At the end of the day, the Examination Committee has as its sole objective the implementation of an objective, content-based approach to assessing whether candidates have demonstrated the qualifications outlined in the learning objectives. It does not apply a “quota measure” in determining the pass mark. If 100% of the candidates sitting for an examination demonstrate the expected knowledge, then 100% of the candidates pass the examination; if only 20% of the candidates sitting for an examination demonstrate the expected knowledge, then 20% of the candidates pass the examination. Typically, however, the expected knowledge encompasses 67 to 74 percent of the available points on an exam and the application of our standards has resulted in an effective pass ratio of 30 to 45 percent.
Given the preliminary results for the 2011 Fall exams, the Examination Committee undertook additional analyses beyond the reviews outlined above to ensure that consistent standards were being applied and that the passing grade was appropriate.
The Examination Committee also invested considerable energy in exploring possible changes to the demographics of the candidate population that might explain the “outlier” results.
The Committee noted that, for Exams 6-U.S. and 6-Canada, there was a higher proportion of the candidates who were “first-time sitters” for a CAS upper-level exam; they observed that candidates at this stage of their careers may need help in preparing for the transition from multiple-choice questions to the essay-type format associated with the CAS upper-level examinations. They noted that the increasing diversity of our candidate population, including many for whom English is not the native language, may create additional challenges in an essay-type environment. In response to these observations, I have asked the Vice President – Admissions to begin exploring ways to better support our candidates to successfully complete these examinations. I expect that the Executive Council will act on her recommendations this year.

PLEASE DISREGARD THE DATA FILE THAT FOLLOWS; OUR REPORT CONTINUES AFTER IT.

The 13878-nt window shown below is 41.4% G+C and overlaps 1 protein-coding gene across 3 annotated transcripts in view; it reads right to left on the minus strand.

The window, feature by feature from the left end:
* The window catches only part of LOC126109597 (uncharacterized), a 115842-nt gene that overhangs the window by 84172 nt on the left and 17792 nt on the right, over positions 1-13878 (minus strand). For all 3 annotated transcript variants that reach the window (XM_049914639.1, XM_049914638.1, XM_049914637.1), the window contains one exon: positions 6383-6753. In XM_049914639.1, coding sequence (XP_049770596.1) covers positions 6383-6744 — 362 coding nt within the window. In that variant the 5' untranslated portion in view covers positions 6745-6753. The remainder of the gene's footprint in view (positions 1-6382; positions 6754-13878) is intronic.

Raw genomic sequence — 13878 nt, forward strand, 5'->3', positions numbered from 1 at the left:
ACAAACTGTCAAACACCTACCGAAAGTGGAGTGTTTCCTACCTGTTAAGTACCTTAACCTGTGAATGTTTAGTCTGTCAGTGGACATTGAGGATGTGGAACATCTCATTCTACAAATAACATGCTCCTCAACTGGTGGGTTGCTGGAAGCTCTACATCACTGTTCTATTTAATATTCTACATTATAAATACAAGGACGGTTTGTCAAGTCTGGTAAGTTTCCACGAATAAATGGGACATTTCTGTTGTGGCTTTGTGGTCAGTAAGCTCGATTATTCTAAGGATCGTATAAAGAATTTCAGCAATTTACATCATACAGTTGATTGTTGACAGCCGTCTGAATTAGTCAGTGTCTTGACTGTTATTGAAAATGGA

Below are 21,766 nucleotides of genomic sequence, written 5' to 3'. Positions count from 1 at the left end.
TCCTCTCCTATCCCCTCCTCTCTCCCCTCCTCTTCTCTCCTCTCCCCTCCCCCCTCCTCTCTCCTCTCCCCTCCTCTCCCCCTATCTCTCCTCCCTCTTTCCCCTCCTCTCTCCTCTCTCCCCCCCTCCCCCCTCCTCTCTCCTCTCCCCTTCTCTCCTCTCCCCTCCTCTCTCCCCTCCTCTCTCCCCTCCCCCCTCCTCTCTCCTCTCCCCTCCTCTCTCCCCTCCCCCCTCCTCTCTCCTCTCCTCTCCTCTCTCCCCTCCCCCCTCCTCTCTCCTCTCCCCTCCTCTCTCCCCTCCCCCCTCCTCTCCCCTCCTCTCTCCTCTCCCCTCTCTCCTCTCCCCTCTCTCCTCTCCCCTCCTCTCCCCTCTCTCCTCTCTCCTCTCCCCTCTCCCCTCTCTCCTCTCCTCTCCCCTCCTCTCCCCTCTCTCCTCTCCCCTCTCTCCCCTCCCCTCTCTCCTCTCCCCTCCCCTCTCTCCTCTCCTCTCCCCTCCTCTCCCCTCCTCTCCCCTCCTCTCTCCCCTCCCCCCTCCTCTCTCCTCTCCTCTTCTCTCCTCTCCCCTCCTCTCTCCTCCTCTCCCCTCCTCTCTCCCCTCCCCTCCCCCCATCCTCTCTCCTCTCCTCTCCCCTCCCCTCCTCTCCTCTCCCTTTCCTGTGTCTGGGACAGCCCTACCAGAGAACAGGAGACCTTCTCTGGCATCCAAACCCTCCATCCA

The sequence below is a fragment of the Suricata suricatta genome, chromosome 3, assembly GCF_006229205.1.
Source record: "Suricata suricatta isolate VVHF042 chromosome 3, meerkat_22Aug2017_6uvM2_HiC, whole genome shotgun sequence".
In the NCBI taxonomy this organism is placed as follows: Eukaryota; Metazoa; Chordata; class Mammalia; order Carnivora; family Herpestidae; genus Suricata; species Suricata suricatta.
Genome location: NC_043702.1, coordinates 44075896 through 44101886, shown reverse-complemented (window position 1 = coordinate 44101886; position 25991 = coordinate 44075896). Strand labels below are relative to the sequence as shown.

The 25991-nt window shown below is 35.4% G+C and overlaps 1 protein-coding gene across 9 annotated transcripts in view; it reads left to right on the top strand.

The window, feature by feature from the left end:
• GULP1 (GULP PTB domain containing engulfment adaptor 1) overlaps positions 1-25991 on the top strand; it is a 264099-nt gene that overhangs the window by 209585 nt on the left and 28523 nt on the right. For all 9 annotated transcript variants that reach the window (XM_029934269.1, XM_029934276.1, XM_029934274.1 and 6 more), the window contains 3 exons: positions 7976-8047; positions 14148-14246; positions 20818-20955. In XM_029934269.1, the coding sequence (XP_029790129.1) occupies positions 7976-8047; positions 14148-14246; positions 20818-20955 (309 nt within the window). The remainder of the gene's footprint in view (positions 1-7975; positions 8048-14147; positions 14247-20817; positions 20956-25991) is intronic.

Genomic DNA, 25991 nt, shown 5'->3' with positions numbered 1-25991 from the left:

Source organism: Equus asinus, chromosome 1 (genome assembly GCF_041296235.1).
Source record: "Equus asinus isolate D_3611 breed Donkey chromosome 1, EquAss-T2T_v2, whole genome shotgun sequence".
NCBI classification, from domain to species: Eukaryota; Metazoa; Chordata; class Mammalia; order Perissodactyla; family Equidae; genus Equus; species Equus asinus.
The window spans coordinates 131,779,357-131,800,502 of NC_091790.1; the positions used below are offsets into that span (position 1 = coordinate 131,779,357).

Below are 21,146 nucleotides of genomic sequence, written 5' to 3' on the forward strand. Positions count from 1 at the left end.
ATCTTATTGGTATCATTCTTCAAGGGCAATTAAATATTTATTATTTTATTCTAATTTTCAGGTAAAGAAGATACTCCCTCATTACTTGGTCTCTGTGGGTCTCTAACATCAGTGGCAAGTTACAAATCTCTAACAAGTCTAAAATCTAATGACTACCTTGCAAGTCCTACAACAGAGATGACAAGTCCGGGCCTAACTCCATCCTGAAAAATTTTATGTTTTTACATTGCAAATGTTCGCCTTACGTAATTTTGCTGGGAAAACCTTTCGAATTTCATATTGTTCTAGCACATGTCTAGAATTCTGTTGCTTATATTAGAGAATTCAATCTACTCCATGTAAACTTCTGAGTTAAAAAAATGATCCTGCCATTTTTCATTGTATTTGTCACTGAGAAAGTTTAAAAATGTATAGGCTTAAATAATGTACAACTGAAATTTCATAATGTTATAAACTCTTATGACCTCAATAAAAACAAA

Exam 8 was the first offering of this newly designed three-hour examination. While the exam material was largely derived from the old Exam 9, the shorter exam time, the reduction in the number of questions, and the decision to not test all syllabus materials on each exam may have affected candidate performance. The Committee noted that candidates fared more poorly on questions involving new syllabus materials and on materials that were tested with questions that were asked differently than in prior exams.